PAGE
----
In this study, an ex vivo respiratory model of BPD was developed to assess aerosol regional deposition. This chimeric model consists in a 3D-printed infant upper airways replica connected to a leporine thorax placed in a sealed enclosure producing pleural depression. This method mimic passive ventilation by inducing negative pressure within the enclosure. Breathing pattern and parameters are easily and reproducibly controllable. Three RR were tested (i.e. 30, 35 and 40 cycles/min) that led to experimentally measure 6 parameters. Results obtained clearly demonstrated that the breathing pattern obtained for the chimeric model was very similar compared to in vivo data of 3-months old BPD-suffering infants available in the literature. Then, using 81mKr planar scintigraphies, homogeneity of ventilation of the developed model was proved to be comparable to ventilation behavior observed in infants. Lastly, a regional aerosol deposition with 99mTc-DTPA planar and 3D SPECT/CT experiments was performed. The results obtained were analogous to those found for in vivo studies from the literature. However, the developed model suffers from limitations, among others, the supine position and the lack of lung surfactant and blood perfusion. To counterbalance these limitations, this ex vivo chimeric model presents many advantages. It perfectly fits the 3R guidelines (Refine, Reduce and Replace) as a good and relevant surrogate model to animal experiments. Secondly, this model is relatively costs saving. Indeed, it does not need any animal husbandry (nor animals). Lastly, this model is easy to use and could be tuned as wanted. Hence, this study demonstrated that this new ex vivo model could reliably simulate BPD with less ethical restrictions and allowing an alternative to animal experiments.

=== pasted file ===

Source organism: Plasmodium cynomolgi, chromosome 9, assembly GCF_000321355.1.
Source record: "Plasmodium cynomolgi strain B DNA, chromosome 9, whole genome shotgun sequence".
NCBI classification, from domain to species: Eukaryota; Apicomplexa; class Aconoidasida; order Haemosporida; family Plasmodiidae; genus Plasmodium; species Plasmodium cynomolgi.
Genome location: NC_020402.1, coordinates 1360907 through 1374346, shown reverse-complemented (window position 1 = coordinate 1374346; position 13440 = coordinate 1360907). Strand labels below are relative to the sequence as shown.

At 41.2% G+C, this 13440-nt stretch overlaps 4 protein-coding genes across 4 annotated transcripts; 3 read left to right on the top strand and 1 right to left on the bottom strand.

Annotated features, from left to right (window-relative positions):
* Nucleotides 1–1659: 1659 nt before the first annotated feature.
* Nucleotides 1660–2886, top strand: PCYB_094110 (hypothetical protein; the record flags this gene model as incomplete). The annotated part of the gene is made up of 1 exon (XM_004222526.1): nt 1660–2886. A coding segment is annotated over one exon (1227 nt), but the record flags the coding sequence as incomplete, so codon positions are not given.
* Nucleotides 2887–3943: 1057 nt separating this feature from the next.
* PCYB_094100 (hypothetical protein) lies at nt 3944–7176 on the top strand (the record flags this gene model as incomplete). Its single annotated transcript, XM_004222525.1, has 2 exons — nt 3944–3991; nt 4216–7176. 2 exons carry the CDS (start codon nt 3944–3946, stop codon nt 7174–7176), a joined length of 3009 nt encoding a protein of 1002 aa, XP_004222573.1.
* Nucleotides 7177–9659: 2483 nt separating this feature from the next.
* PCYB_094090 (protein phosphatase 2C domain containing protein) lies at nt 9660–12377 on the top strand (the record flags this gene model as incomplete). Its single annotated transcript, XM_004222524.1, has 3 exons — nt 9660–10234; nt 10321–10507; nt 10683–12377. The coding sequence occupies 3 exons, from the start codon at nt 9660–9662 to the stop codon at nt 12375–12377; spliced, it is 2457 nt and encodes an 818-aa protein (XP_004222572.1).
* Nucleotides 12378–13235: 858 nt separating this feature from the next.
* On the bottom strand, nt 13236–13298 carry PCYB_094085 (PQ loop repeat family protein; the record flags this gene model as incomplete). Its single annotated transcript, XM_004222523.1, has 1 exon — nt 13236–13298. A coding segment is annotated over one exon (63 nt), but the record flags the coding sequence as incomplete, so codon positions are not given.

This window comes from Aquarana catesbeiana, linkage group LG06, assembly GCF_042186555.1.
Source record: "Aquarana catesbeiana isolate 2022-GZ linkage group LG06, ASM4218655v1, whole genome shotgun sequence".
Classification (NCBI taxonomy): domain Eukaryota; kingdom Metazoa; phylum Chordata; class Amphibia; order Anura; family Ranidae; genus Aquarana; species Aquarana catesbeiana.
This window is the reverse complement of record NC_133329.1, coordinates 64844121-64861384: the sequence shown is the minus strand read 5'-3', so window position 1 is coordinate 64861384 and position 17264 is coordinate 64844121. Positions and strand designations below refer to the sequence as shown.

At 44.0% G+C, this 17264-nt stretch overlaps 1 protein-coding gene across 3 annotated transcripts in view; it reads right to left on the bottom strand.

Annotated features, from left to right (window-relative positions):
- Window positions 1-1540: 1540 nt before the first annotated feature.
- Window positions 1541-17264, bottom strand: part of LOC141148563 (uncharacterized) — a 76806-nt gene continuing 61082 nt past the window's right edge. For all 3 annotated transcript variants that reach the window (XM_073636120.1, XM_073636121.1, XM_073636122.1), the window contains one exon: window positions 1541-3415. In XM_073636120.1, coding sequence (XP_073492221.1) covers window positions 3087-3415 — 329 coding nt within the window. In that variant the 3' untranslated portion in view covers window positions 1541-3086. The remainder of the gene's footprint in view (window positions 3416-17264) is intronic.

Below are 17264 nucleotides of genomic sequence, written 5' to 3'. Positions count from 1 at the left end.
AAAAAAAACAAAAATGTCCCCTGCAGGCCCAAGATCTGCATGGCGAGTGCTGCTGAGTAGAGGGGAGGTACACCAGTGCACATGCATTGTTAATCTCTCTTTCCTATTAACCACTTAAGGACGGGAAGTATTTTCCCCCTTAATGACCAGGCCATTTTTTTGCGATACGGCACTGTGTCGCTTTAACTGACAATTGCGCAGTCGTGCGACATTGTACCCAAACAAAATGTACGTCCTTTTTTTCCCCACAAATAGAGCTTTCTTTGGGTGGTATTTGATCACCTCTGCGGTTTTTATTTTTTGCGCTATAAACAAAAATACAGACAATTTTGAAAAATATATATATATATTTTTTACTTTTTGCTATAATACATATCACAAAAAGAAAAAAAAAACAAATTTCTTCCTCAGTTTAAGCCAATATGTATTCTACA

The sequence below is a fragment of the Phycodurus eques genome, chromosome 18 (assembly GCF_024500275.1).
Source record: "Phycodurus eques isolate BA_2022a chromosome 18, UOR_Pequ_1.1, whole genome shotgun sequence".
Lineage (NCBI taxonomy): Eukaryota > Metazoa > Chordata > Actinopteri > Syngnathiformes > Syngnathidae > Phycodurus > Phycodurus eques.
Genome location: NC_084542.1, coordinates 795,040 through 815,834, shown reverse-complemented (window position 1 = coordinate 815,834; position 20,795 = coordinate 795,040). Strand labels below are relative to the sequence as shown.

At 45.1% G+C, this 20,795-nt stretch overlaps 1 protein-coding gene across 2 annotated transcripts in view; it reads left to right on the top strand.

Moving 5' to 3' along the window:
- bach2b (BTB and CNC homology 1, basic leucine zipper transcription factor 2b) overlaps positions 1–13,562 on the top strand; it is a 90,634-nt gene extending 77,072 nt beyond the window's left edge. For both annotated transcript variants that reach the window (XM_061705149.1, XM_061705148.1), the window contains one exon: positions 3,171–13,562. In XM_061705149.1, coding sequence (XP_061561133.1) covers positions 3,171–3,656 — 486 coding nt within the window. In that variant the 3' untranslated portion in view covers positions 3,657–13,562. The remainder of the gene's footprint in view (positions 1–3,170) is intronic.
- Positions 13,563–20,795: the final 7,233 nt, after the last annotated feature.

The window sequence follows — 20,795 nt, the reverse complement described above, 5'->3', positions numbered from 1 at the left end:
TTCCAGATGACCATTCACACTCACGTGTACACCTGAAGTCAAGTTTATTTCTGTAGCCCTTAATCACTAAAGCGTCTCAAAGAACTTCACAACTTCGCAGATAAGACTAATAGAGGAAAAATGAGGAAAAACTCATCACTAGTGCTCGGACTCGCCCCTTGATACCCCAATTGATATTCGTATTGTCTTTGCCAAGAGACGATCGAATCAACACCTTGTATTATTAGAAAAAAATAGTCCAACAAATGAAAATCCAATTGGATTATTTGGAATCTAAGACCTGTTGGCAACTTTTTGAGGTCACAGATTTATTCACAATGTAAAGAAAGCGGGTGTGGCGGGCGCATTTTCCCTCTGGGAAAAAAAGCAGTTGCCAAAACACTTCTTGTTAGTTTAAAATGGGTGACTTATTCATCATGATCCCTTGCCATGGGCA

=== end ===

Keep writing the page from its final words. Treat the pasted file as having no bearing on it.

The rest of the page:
Materials and Methods


Upper airways and larynx are composed of a stereolithographied infant nasal replica obtained by reconstruction from CT scan images of a SAINT model47 and by three-dimensional printing technology. It integrated laryngeal structures to mimic vocal folds resistances. This 3D-printed replica is well adapted and was previously used for nasal and pulmonary deposition studies26,47,48,49. Rabbit thoraxes are obtained from leporine slaughterhouses (Rouget Volailles, La Talaudière France), satisfying French sanitary controls, and were used within 24 hours or frozen at −20 °C depending on availability. Visual control of wound was performed and assessment of recruitment of each lung was carried out. Thoraxes were placed in a sealed enclosure and ventilated using a depression generator SuperDimension® (Covidien, Dusseldorf, Germany) mimicking pleural depression similarly to in vivo passive ventilation. A picture of the setup is available online as Supplementary Figs S1 and S2.